Port of Lion’s Head becomes more solid, the lighthouse resists


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Storm-damaged docks at Lion’s Head Harbor are expected to be replaced by mid-May now that the Bruce Peninsula North Council has approved the work, said Ryan Deska, the city’s community services manager.

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Storm damage last September prompted staff on the northern Bruce Peninsula to consider options. On Monday, the council voted to replace the entire dock structure with a steel tube floating dock system from Kropf Industrial for $429,536.73.

Le Seguin, Ont. The company’s bid was chosen over Lion’s Head EPH Tools & Machining Ltd., which bid $622,748.65 in the municipality’s tender.

“The council has decided to commit to redoing the wharf, and I think with the understanding that we’re pretty confident that we’re covered for the damages that have occurred,” Deska said in an interview.

The amount the insurance company will cover has not yet been confirmed. Engineers’ assessments indicate the damage was due to the storm, so the process has been initiated to hire a contractor to replace the docks so as not to miss the 2022 boating season, Deska said.

“We are convinced that we will be able to accommodate the boats. We may have to delay the start of the season for some of the towed boats, just to make sure there is enough room for everyone,” Deska said.

The new docks will be much stronger than what they’re replacing because it’s an all-steel dock system, Deska said. His report to the board noted that Kropf’s design is unique because it uses a single-tube design that relies on all of its parts for stability.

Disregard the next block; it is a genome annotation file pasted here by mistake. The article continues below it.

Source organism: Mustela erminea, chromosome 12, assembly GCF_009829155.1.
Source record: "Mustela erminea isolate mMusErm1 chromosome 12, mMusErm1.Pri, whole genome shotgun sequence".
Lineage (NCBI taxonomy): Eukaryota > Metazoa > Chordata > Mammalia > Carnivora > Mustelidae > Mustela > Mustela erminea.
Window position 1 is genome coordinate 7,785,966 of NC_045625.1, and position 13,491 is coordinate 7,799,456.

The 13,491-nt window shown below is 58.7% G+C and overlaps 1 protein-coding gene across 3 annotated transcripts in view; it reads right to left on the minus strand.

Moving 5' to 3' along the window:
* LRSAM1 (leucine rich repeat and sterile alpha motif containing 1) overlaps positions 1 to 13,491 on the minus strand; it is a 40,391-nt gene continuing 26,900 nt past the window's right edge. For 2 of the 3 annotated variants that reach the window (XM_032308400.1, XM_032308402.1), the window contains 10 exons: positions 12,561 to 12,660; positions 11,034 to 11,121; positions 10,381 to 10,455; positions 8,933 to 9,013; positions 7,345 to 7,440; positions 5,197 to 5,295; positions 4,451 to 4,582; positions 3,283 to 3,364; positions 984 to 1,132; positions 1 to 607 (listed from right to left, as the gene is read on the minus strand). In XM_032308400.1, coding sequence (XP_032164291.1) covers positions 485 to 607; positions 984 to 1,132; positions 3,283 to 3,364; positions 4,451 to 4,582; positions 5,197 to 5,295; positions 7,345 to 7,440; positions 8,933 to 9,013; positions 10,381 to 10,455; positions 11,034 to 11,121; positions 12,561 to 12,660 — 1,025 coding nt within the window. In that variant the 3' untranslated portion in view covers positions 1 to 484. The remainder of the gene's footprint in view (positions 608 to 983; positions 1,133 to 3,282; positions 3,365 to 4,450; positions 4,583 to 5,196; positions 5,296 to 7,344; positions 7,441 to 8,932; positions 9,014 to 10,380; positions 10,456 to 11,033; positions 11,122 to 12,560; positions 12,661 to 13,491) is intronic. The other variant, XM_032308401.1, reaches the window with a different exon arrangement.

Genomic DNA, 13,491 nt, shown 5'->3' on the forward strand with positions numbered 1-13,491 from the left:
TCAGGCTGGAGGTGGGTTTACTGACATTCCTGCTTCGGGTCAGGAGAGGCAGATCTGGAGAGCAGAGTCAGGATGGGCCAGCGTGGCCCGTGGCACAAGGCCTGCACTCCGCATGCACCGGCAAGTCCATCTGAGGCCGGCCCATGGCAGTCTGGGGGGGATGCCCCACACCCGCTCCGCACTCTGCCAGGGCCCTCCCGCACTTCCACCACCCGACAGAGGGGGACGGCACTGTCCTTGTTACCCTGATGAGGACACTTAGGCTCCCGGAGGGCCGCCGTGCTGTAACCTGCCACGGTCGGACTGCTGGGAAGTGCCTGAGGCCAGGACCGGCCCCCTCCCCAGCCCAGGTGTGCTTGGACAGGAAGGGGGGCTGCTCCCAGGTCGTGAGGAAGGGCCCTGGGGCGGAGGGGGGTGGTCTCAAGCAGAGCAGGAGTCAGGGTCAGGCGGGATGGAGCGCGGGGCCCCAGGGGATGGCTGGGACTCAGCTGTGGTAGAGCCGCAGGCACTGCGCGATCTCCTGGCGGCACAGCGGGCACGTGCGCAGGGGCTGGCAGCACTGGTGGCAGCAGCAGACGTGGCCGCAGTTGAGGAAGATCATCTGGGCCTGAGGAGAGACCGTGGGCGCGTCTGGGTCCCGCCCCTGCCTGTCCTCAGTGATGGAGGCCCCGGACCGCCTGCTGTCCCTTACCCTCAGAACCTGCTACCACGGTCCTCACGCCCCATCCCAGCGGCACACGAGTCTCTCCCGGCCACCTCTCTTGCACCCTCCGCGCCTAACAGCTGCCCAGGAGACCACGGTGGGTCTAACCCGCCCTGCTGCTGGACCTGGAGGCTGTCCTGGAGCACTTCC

“Kropf Industrial is recommended because of the cost presented, the completeness of its proposal and its references and opinions on the design of the docks,” the report to the council states.

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The design of the existing wharf is not compatible with this new one and therefore the entirety of the old wharf must be removed. The more expensive EPH design is more flexible and could be built over time and added to the existing system, according to the report.

The new quay will consist of 13 main quays and 19 quayside quays.

Meanwhile, the rebuilt Lion’s Head Lighthouse, installed in the fall of 2020, suffered damage from rocks thrown at it by wave action shortly after installation.

To defend against this, the north and east sides were clad in sheet metal used for boards around an ice rink in the winter of 2020, Deska said. This lighthouse replaced the one that was damaged by wind and waves in the fall of 2019, then destroyed in a storm in January 2020.

To better protect it, the red and white structure was moved back about six meters from where the 1983 lighthouse stood, which was a replica of the original 1913 lighthouse.

“He suffered additional damage due to flying stones. The shore stone there, in fact, in the last two storms, has filled in. . . where it used to be 10 feet deep, you can basically stand above the water,” Deska said.

“But the structure itself is the strongest, strongest lighthouse there has been to date. The construction team did an amazing job. I don’t see it going anywhere.

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